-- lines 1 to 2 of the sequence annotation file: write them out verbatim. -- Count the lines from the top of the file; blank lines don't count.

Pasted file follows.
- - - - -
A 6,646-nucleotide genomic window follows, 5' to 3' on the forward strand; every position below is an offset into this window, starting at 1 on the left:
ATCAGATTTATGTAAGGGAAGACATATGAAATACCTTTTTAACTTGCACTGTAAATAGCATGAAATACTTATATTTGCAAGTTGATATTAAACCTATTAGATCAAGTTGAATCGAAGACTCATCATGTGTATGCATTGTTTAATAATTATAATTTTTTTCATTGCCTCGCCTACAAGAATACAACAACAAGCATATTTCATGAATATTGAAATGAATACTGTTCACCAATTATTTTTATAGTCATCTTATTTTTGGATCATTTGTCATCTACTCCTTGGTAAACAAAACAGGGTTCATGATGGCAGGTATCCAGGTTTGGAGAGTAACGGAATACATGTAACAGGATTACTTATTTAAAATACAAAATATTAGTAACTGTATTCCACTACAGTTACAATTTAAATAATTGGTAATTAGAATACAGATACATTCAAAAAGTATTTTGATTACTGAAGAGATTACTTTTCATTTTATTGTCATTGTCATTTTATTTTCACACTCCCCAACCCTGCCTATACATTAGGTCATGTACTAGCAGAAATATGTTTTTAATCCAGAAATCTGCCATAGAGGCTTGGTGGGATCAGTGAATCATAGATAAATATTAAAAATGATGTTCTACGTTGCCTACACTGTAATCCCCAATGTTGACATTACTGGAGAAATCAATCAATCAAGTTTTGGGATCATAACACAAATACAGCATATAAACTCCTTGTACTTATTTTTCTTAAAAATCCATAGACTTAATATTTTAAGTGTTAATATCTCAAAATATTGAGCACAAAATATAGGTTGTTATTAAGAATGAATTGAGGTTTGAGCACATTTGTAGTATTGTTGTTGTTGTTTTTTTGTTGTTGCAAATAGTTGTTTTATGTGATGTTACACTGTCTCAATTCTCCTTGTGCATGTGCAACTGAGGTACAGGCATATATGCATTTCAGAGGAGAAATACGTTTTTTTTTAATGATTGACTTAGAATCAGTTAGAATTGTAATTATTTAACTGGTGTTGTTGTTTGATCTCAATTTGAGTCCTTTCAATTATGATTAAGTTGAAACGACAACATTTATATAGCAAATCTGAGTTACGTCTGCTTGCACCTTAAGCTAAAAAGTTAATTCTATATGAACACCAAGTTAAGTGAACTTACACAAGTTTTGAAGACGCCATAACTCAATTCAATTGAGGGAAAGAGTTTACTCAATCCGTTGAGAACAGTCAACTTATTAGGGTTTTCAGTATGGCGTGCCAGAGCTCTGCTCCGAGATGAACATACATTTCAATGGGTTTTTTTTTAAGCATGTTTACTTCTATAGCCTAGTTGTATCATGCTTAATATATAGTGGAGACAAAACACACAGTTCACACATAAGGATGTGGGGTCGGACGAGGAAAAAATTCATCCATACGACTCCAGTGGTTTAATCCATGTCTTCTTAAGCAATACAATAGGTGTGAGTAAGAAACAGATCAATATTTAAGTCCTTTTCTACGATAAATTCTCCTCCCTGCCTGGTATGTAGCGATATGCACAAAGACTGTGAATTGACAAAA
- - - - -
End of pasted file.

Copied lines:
A 6,646-nucleotide genomic window follows, 5' to 3' on the forward strand; every position below is an offset into this window, starting at 1 on the left:
ATCAGATTTATGTAAGGGAAGACATATGAAATACCTTTTTAACTTGCACTGTAAATAGCATGAAATACTTATATTTGCAAGTTGATATTAAACCTATTAGATCAAGTTGAATCGAAGACTCATCATGTGTATGCATTGTTTAATAATTATAATTTTTTTCATTGCCTCGCCTACAAGAATACAACAACAAGCATATTTCATGAATATTGAAATGAATACTGTTCACCAATTATTTTTATAGTCATCTTATTTTTGGATCATTTGTCATCTACTCCTTGGTAAACAAAACAGGGTTCATGATGGCAGGTATCCAGGTTTGGAGAGTAACGGAATACATGTAACAGGATTACTTATTTAAAATACAAAATATTAGTAACTGTATTCCACTACAGTTACAATTTAAATAATTGGTAATTAGAATACAGATACATTCAAAAAGTATTTTGATTACTGAAGAGATTACTTTTCATTTTATTGTCATTGTCATTTTATTTTCACACTCCCCAACCCTGCCTATACATTAGGTCATGTACTAGCAGAAATATGTTTTTAATCCAGAAATCTGCCATAGAGGCTTGGTGGGATCAGTGAATCATAGATAAATATTAAAAATGATGTTCTACGTTGCCTACACTGTAATCCCCAATGTTGACATTACTGGAGAAATCAATCAATCAAGTTTTGGGATCATAACACAAATACAGCATATAAACTCCTTGTACTTATTTTTCTTAAAAATCCATAGACTTAATATTTTAAGTGTTAATATCTCAAAATATTGAGCACAAAATATAGGTTGTTATTAAGAATGAATTGAGGTTTGAGCACATTTGTAGTATTGTTGTTGTTGTTTTTTTGTTGTTGCAAATAGTTGTTTTATGTGATGTTACACTGTCTCAATTCTCCTTGTGCATGTGCAACTGAGGTACAGGCATATATGCATTTCAGAGGAGAAATACGTTTTTTTTTAATGATTGACTTAGAATCAGTTAGAATTGTAATTATTTAACTGGTGTTGTTGTTTGATCTCAATTTGAGTCCTTTCAATTATGATTAAGTTGAAACGACAACATTTATATAGCAAATCTGAGTTACGTCTGCTTGCACCTTAAGCTAAAAAGTTAATTCTATATGAACACCAAGTTAAGTGAACTTACACAAGTTTTGAAGACGCCATAACTCAATTCAATTGAGGGAAAGAGTTTACTCAATCCGTTGAGAACAGTCAACTTATTAGGGTTTTCAGTATGGCGTGCCAGAGCTCTGCTCCGAGATGAACATACATTTCAATGGGTTTTTTTTTAAGCATGTTTACTTCTATAGCCTAGTTGTATCATGCTTAATATATAGTGGAGACAAAACACACAGTTCACACATAAGGATGTGGGGTCGGACGAGGAAAAAATTCATCCATACGACTCCAGTGGTTTAATCCATGTCTTCTTAAGCAATACAATAGGTGTGAGTAAGAAACAGATCAATATTTAAGTCCTTTTCTACGATAAATTCTCCTCCCTGCCTGGTATGTAGCGATATGCACAAAGACTGTGAATTGACAAAA